After decades of attacking cancer with surgery, radiation and chemotherapy, it appears that we have a new kid on the block – immunotherapy.
Former President Jimmy Carter took a new immunotherapy drug as part of his treatment for metastatic melanoma and in December announced he no longer had any detectable cancer in his body. In March, as Carter announced that doctors were stopping his treatment, former New York City Mayor Michael Bloomberg and other philanthropists pledged $150 million for further research into cancer immunotherapy.
Just this week, Sean Parker, founding president of Facebook and the founder of the music-streaming service Napster, committed $250 million for a collaborative effort between six cancer centers nationwide.
But immunotherapy, which provokes the immune system to action so that it can recognize cancer cells and destroy them, isn’t something new. We’ve just been so busy killing off the immune system with radiation and chemotherapy the past half-century or so that the idea of stimulating it has taken a back seat.
In 1891, a young surgeon named Dr. William B. Coley was so profoundly affected by the death of one of his first patients, a teenage girl with a bone sarcoma, that he went deep into the archives at Memorial Hospital in New York (now part of Memorial Sloan Kettering Cancer Center) to see what might be an effective cancer therapy. He discovered that some cancer patients who also had developed bacterial infections saw their tumors shrink when they were treated for their infections.
Their immune systems, when provoked to attack the infection, also attacked the tumors.
Coley injected a patient who had inoperable cancer with streptococcal organisms, and the man’s tumor began to shrink. The man survived, Coley was amazed, and this first case of immunotherapy led Coley to inject bacteria or bacterial products in more than 1,000 patients over the next 40 years. He and other doctors reported great success in using “Coley’s Toxins” especially for bone and soft-tissue sarcomas, but many other doctors doubted his results because they were sporadic and seemed mysterious.
Then, thanks to Madame Marie Curie’s advances in radiation, followed by the predictable effects of chemotherapy, Coley’s Toxins and immunotherapy lost any limelight they had.
Coley’s daughter later championed his cause, getting the attention of another rising star in immunology, and she founded the Cancer Research Institute. The institute still exists today, and Coley now is considered the “Father of Immunology.” With Carter’s illness and the millions of dollars being thrown toward research in this area, immunotherapy is back in the limelight.
And it’s promising.
How it works –
Our immune system’s job is to distinguish between normal cells and “foreign” ones, and to fight off the foreign while leaving the normal ones alone. To do this, it uses “checkpoints,” molecules on certain immune cells that need to be activated or inactivated to begin an immune response.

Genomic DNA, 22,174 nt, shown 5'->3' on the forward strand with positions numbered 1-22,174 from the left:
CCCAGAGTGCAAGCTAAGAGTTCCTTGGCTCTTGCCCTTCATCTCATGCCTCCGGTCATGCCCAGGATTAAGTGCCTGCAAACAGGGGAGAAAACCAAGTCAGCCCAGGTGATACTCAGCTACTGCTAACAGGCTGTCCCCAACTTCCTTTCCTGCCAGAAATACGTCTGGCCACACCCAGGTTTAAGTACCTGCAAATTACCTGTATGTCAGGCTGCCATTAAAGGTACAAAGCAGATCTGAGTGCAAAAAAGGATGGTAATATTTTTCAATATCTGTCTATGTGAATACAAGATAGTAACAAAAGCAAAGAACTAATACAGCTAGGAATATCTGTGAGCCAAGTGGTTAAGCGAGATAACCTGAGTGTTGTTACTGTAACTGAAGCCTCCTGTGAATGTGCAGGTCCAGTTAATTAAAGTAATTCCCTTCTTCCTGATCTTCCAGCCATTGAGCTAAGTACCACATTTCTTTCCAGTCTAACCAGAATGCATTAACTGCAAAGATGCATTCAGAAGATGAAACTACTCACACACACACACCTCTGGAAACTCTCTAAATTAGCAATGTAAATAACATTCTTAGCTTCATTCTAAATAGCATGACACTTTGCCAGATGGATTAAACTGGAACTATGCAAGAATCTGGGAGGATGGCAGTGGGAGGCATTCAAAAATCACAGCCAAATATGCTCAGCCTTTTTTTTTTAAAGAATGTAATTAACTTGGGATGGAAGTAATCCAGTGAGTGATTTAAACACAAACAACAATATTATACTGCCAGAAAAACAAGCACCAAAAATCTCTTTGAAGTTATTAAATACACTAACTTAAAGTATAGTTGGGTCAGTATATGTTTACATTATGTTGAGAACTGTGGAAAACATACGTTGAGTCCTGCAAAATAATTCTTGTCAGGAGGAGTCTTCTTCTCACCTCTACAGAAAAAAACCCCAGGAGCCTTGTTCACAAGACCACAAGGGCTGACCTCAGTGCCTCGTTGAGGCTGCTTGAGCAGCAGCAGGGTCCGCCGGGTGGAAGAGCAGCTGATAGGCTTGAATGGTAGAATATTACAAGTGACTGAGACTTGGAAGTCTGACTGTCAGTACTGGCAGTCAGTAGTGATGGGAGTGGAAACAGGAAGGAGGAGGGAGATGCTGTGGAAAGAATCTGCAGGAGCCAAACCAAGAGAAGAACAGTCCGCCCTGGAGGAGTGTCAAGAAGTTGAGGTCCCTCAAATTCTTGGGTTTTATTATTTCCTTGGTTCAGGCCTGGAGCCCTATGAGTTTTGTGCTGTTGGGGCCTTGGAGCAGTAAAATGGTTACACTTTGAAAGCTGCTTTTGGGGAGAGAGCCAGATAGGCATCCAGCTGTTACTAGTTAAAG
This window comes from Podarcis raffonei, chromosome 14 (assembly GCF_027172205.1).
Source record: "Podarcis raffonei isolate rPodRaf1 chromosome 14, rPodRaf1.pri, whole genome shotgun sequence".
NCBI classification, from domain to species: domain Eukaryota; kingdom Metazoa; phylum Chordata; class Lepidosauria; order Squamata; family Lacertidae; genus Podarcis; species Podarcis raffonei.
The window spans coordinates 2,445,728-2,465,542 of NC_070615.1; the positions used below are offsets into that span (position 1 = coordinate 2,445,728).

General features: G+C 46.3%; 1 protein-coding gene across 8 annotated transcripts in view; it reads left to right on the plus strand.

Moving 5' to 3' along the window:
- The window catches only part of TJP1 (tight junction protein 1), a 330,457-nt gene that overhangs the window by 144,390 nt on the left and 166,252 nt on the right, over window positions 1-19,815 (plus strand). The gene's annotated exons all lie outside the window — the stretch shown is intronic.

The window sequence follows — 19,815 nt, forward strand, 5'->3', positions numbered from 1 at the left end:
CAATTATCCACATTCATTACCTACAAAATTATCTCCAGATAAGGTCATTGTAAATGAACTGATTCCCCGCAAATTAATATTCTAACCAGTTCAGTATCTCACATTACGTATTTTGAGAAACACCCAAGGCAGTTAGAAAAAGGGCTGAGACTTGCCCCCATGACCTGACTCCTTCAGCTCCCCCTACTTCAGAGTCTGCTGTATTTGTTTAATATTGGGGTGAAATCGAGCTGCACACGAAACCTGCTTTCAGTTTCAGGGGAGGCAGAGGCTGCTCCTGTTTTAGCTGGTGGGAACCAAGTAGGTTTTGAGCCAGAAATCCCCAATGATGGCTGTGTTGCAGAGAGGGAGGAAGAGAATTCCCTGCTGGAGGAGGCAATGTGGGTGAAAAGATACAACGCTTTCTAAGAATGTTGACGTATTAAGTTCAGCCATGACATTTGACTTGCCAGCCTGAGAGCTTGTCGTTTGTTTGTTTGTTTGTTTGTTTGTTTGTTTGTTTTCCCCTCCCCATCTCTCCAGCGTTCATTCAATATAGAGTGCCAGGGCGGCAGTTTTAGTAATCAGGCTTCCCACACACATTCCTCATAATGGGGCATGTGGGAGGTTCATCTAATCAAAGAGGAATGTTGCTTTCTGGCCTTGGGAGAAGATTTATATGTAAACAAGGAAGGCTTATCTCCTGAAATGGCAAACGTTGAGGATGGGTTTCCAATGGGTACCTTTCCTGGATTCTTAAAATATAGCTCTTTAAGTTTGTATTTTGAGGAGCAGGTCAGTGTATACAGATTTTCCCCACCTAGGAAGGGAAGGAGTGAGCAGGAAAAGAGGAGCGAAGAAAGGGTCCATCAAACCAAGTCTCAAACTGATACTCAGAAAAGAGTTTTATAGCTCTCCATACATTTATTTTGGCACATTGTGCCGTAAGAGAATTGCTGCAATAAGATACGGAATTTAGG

The immune system naturally stops and investigates at certain checkpoints in the body, explains immunologist A.J. Lanigan. When cancer is involved, the immune system doesn’t always see what’s there. Cancer hijacks certain checkpoints, and the immune system fails to respond.
Keytruda, the drug given to Carter, is known as a checkpoint inhibitor. It and other drugs like it turn the immune system loose to do its job.
“The immune system says, ‘I smell smoke, what’s going on over there?’“ Lanigan says. “Now the immune system is attacking something it could not see before.”
But checkpoint inhibitors are not the answer for everyone. So many variables exist – a patient’s genetics, location of the cancer, and type of cancer being among those.
Keytruda, for example, is known to work best for people like Carter who have melanoma of the skin. For every 1,000 people, Lanigan explains, the drug is only given to 5%, or about 50 people. Of those 50, only 30% – or about 15 people – respond to the drug. That is 15 responses out of 50 who received it, out of the 1,000 with cancer who need help. The drug costs about $12,000 per month.
Other types of immunotherapy include cancer vaccines, monoclonal antibodies, and other nonspecific immunotherapies. Monoclonal antibodies are man-made versions of immune system proteins that can be designed to attack a specific part of a cancer cell.
Between vaccines, virotherapies, and checkpoint inhibitors, more than a dozen immunotherapies currently are being researched, says Lanigan, and all are targeted and specific, designed to help the immune system.
Chemotherapy, alternatively, sends chemicals to provide toxicity to fast growing cells. It wipes out the fast-growing cancer cells but also any fast-growing immune cells and a good portion of the immune system. And then if chemo and radiation are ineffective but and they snuff out the immune system, the cancer will come back again – with a vengeance, Lanigan says.
Parker, the Silicon Valley billionaire who lost a close friend to cancer, said this week in announcing his donation that it’s time to see better results. His donation aims to overhaul cancer research, fostering collaboration, providing the newest information technology and data processing, and making it less necessary for researchers to need to solicit grants.
“Very little progress has been made over the last several decades,” he was quoted as saying, referring to cancer drug research. “Average life expectancy has only increased three to six months with some of these drugs that cost billions to develop.”
Maybe success in this area will lead to increased awareness about the overall importance of the immune system. In a future article, we’ll discuss boosting everyone’s immune system, not just those with extra health challenges. Do you do anything to help boost your immune system? If so, what?
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